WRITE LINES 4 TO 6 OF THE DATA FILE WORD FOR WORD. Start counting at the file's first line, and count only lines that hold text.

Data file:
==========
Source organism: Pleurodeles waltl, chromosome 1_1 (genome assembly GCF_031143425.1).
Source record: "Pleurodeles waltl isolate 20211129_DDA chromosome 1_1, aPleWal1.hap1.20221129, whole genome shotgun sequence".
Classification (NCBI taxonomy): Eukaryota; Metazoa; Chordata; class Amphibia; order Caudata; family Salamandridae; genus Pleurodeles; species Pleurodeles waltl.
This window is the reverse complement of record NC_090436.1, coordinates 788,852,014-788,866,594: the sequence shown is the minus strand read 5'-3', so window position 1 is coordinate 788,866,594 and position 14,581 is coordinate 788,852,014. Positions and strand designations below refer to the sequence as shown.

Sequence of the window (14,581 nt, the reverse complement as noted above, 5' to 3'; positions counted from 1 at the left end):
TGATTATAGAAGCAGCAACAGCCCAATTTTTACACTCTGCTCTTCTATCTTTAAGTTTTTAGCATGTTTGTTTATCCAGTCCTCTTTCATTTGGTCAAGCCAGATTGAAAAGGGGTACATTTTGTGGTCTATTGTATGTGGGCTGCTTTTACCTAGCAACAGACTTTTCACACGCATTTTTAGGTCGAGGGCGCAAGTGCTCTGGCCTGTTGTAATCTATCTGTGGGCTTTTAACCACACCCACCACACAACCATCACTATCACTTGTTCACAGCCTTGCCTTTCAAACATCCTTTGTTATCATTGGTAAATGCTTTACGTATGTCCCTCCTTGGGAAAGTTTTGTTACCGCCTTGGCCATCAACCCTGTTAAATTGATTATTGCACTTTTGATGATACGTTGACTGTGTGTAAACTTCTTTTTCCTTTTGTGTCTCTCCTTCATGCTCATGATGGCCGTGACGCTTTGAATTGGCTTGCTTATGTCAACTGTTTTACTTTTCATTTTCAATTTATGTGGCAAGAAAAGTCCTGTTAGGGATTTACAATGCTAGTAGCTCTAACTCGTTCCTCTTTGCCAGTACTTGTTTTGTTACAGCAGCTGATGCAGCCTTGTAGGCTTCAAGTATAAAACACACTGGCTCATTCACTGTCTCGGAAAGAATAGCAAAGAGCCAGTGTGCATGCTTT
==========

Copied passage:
This window is the reverse complement of record NC_090436.1, coordinates 788,852,014-788,866,594: the sequence shown is the minus strand read 5'-3', so window position 1 is coordinate 788,866,594 and position 14,581 is coordinate 788,852,014. Positions and strand designations below refer to the sequence as shown.

Sequence of the window (14,581 nt, the reverse complement as noted above, 5' to 3'; positions counted from 1 at the left end):
TGATTATAGAAGCAGCAACAGCCCAATTTTTACACTCTGCTCTTCTATCTTTAAGTTTTTAGCATGTTTGTTTATCCAGTCCTCTTTCATTTGGTCAAGCCAGATTGAAAAGGGGTACATTTTGTGGTCTATTGTATGTGGGCTGCTTTTACCTAGCAACAGACTTTTCACACGCATTTTTAGGTCGAGGGCGCAAGTGCTCTGGCCTGTTGTAATCTATCTGTGGGCTTTTAACCACACCCACCACACAACCATCACTATCACTTGTTCACAGCCTTGCCTTTCAAACATCCTTTGTTATCATTGGTAAATGCTTTACGTATGTCCCTCCTTGGGAAAGTTTTGTTACCGCCTTGGCCATCAACCCTGTTAAATTGATTATTGCACTTTTGATGATACGTTGACTGTGTGTAAACTTCTTTTTCCTTTTGTGTCTCTCCTTCATGCTCATGATGGCCGTGACGCTTTGAATTGGCTTGCTTATGTCAACTGTTTTACTTTTCATTTTCAATTTATGTGGCAAGAAAAGTCCTGTTAGGGATTTACAATGCTAGTAGCTCTAACTCGTTCCTCTTTGCCAGTACTTGTTTTGTTACAGCAGCTGATGCAGCCTTGTAGGCTTCAAGTATAAAACACACTGGCTCATTCACTGTCTCGGAAAGAATAGCAAAGAGCCAGTGTGCATGCTTT